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4-H members learn by launching rockets

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By Cathy Toole

Henry County Extension Service

On Thursday, July 14, 13 youth attended the first day of the two-day Rocket Days program. This day was spent learning about Newton’s Laws of Motion and building rockets.
Upon first arriving at the extension office, youth each had to glue together their own Estes Rocket since it took over two hours for the glue to dry. After that was finished, youth participated in a discussion about the Laws of Motion: 1. An object at rest will remain at rest, and one in motion will remain in motion, unless acted upon by an external unbalanced force; 2. The force needed to accelerate an object equals the mass of the object multiplied by its acceleration; and 3. For every action there is an equal and opposite reaction. These three laws were then applied to how rockets move.
Afterwards, the youth were able to build their first rocket. These rockets were made out of drinking straws, milkshake straws and address labels. These rockets were launched by blowing air through the straws. While very simple, the youth were able to experiment with different body tube lengths and different fin shapes. Upon completion of this activity, the differences between center of gravity and center of pressure of rockets was shared. It was determined that the center of gravity must be above the center of pressure. Center of gravity could be manipulated by making a heavier nose cone or making the rocket longer, while the center of pressure could be changed by the size and placement of the fins.
Using this knowledge, the youth moved on to their second rocket. This rocket was made out of cardstock and other various items. The youth were tasked with developing a rocket that could land within a target, simulating the potential of using a rocket to transport a payload to a specific location. The youth formed teams and built rockets of different sizes, shapes of fins, and number of fins.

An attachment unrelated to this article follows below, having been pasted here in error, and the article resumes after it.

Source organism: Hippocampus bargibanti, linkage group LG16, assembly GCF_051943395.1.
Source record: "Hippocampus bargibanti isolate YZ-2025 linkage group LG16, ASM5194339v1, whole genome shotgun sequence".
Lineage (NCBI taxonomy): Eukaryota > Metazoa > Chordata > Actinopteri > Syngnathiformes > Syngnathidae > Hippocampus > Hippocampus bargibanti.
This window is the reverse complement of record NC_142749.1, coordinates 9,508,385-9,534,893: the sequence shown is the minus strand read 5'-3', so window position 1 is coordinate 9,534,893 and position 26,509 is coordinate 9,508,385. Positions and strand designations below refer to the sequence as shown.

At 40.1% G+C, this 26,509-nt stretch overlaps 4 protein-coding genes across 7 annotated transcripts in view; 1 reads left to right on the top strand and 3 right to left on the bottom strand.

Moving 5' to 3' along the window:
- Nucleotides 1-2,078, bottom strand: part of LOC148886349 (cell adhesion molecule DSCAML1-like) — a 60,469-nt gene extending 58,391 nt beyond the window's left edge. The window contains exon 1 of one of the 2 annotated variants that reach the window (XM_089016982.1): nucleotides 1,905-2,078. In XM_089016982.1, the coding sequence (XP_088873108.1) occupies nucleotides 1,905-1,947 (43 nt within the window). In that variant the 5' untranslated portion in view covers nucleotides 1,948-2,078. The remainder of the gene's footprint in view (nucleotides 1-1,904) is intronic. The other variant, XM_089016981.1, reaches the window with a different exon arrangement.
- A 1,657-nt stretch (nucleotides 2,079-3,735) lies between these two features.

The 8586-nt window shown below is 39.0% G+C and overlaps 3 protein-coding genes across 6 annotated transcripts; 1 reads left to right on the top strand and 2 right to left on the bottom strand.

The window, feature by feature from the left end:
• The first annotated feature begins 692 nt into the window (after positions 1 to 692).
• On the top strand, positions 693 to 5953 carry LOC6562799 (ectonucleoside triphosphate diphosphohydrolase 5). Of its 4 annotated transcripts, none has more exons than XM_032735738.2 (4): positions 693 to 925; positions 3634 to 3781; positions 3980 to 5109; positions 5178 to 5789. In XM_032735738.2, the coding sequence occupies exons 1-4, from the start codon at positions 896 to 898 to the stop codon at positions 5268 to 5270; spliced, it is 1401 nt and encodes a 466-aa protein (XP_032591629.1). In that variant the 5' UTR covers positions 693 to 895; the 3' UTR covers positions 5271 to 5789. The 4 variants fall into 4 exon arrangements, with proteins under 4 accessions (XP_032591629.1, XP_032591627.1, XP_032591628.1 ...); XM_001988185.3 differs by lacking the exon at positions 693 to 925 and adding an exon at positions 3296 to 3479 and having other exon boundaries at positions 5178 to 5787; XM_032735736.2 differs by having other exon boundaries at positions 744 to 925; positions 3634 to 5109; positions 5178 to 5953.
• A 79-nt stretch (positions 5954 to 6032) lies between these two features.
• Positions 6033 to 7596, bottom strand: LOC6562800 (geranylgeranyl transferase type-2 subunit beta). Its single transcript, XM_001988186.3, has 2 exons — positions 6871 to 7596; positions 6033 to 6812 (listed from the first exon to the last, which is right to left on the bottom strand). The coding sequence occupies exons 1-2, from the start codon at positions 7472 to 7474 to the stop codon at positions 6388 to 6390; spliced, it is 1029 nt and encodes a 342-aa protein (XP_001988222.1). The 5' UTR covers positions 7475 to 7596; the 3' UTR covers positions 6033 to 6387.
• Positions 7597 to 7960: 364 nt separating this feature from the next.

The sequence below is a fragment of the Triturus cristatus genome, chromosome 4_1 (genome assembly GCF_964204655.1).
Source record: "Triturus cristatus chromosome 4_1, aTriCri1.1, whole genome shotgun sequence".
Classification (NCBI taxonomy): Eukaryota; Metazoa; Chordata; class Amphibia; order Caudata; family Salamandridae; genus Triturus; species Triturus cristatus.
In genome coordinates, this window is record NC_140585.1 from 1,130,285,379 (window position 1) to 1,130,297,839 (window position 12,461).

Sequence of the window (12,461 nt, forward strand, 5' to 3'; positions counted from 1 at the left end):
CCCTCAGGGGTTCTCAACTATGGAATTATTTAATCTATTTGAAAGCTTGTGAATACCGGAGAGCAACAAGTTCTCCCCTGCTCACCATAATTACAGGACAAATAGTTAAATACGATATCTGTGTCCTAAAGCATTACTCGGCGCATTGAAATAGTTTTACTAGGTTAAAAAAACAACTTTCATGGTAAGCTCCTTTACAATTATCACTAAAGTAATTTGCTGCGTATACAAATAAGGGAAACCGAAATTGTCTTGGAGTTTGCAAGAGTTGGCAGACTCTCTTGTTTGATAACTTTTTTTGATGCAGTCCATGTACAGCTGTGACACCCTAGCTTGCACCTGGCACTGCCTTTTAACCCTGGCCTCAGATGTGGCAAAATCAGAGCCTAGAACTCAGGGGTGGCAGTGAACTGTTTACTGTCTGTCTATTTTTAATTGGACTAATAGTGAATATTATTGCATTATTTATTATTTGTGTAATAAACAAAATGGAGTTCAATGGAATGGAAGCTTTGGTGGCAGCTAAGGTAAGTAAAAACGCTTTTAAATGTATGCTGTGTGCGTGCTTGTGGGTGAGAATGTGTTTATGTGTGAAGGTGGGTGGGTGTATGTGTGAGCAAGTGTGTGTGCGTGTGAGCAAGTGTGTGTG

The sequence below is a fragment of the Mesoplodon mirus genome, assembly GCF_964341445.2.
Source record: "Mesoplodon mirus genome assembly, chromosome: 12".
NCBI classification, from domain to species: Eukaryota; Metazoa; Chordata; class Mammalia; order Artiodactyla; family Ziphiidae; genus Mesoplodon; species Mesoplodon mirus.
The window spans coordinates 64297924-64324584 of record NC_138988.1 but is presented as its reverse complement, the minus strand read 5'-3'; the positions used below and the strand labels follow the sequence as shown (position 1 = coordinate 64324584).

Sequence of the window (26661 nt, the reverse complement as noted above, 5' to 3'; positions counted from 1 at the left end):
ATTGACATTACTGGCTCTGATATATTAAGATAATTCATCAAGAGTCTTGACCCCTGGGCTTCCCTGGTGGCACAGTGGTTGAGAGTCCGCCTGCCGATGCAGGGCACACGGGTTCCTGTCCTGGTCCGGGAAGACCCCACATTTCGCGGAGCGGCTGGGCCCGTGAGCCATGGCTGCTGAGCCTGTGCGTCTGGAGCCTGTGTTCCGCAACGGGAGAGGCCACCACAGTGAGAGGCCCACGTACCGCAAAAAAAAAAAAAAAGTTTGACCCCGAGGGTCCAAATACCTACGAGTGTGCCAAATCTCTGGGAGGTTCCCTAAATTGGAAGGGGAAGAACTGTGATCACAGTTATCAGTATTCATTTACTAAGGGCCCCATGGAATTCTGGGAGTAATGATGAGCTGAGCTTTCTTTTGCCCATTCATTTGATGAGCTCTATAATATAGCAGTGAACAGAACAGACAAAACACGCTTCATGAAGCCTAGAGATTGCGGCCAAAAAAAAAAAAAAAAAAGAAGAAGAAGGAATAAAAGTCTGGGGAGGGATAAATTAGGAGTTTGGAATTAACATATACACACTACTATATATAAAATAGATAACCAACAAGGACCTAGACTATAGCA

The last rocket the youth built was the Estes Rockets. After the plastic cement dried, rocket parts were discussed with the youth, such as the body tube, payload and fins. The youth finalized the finishing touches on the rockets by adding a recover system. After building the rockets, the youth proceeded outdoors for launching. First a rocket was launched that went at least 1,000 feet out of sight. After that each individual was able to launch their own rocket.
To complete the day, Levi Berg, Agent for Agriculture and Natural Resources, built and launched a water bottle rocket built from a two-liter bottle and cardboard fins. This rocket was launched through a combination of air and water pressures.
The second day, Friday, July 15, was spent at the Lexington Living Arts and Science Center. Youth were able to participate in three different programs. The first program allowed the youth to use interactive displays to see what astronauts wear in space, build constellations and learn about the planets. Following this program, the youth visited the planetarium to watch “Back to the Moon For Good.” After the video, youth were shown different constellations in the planetarium. Lastly, the youth had the opportunity to build mini lunar rovers and see which one was the most successful in traveling.
The youth enjoyed the two-day program building rockets and learning about space.